FALLS CREEK – One hundred and seventy-five years of history was recalled when the DuBois Area Historical Society held its 14th Spring Walk in Falls Creek.
Life-long Falls Creek resident and Society board member Brian Leech led the one-hour walk past still existing historic structures and former places now lost to history.
He related the history of the borough starting with the arrival of farmers in 1824, through Sydney Fuller, who purchasing 150 plots of land in the area for $600, to Joseph Taylor (1843-1918), Fuller’s brother-in-law), who set up the plots and is considered the “Father of Falls Creek”.
At its conception Falls Creek was divided into two communities, Falls Creek and Evergreen.
When an application was made for a post office, it was learned that another community in Pennsylvania was named Evergreen, so the name was changed to Victor.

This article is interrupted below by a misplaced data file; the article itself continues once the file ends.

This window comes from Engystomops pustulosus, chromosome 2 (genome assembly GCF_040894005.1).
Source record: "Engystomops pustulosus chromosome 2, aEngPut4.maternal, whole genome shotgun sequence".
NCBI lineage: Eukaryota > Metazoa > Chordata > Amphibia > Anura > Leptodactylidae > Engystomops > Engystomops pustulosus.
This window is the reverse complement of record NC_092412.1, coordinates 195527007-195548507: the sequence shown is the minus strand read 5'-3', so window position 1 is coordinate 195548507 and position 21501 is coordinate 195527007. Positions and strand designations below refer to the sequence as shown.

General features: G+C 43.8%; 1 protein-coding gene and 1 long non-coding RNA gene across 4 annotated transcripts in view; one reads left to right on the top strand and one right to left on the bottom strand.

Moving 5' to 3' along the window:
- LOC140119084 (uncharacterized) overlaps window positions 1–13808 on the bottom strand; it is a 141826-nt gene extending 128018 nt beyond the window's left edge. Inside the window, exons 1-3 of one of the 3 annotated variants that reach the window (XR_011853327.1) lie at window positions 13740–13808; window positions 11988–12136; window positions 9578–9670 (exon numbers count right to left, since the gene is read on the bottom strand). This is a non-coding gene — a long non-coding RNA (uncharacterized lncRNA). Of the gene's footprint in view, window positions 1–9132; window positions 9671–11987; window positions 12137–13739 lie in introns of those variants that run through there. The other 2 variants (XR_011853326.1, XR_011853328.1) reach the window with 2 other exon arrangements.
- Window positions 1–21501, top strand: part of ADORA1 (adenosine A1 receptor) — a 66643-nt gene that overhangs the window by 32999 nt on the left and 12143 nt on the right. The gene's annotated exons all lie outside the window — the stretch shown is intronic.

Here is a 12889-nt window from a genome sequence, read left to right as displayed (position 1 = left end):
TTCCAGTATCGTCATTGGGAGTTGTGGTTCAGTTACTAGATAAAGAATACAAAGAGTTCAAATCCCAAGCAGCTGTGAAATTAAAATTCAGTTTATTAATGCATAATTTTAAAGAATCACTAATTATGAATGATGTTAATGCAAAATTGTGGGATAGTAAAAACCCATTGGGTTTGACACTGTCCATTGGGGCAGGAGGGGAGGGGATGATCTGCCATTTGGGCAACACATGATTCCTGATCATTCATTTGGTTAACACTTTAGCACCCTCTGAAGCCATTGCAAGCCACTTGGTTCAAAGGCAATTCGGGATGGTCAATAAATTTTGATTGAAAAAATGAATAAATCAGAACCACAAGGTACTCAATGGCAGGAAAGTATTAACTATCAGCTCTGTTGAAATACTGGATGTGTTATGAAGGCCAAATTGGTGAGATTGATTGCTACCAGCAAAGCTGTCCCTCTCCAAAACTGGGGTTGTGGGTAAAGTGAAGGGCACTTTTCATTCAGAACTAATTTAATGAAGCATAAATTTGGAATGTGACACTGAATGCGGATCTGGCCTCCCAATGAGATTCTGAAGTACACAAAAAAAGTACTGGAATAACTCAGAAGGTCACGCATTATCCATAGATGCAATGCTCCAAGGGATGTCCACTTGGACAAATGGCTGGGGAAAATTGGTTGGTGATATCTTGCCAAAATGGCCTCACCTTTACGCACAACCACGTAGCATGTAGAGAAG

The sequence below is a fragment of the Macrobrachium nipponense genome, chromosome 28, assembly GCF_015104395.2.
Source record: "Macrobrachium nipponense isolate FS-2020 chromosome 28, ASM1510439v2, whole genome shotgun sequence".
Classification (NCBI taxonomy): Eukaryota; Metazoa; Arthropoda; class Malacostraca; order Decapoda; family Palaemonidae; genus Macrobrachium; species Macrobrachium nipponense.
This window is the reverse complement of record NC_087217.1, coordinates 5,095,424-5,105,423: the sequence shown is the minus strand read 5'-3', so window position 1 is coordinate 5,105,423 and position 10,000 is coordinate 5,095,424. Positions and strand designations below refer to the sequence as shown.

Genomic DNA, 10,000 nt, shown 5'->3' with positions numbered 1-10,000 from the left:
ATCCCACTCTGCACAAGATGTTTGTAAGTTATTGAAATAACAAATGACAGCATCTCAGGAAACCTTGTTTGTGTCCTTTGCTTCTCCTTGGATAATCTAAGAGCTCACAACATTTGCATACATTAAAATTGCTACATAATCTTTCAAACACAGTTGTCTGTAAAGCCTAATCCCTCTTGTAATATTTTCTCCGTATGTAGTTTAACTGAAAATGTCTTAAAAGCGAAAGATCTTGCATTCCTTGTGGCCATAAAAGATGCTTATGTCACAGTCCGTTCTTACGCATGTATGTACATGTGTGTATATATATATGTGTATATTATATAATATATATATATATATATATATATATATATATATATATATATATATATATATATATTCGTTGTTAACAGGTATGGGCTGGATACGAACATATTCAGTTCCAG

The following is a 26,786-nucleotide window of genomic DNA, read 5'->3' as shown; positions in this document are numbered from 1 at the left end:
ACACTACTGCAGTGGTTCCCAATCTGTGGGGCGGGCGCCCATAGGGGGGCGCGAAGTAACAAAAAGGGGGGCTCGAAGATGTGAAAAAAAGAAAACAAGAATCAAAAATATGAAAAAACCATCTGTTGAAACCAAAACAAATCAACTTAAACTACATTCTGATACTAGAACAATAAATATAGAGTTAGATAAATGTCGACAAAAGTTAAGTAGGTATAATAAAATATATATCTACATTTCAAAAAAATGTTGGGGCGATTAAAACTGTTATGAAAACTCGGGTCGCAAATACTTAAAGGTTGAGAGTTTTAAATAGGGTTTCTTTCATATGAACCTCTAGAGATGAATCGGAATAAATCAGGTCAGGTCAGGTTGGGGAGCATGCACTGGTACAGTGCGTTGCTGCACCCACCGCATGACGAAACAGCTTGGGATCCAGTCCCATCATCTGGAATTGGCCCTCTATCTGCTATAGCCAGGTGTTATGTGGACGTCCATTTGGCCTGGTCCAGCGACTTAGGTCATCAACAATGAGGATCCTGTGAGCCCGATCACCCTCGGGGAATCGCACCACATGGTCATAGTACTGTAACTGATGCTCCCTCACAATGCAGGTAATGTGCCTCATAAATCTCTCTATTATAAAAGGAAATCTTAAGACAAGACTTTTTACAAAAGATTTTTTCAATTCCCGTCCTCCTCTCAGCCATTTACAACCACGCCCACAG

The entire community was officially named Falls Creek when J. F. Reed was named postmaster in 1889. In its early years, Falls Creek was known as a bandit’s hideout.
Leech highlighted the industries—brick manufacturing, stone quarry work, glass making and hide tanning—that led the development of Falls Creek.
The entire town rests on a base of sandstone, perfect for a stone quarry, covered by several inches of clay, useful in both the making of bricks and glass.
The brick plant at its height used 22 types of fine clay available locally. Jackson China established in 1916 was another former major industry in the community.
The 14 people who attended the walk passed by the former sites of Falls Creek’s first church, established in 1824, and the site of the Willar Mansion.
Still standing sites on the tour were the former Gray Printing building and the Falls Creek School, now a private residence, and a former school house at the corner of Fuller and Fourth Streets, which is now a duplex.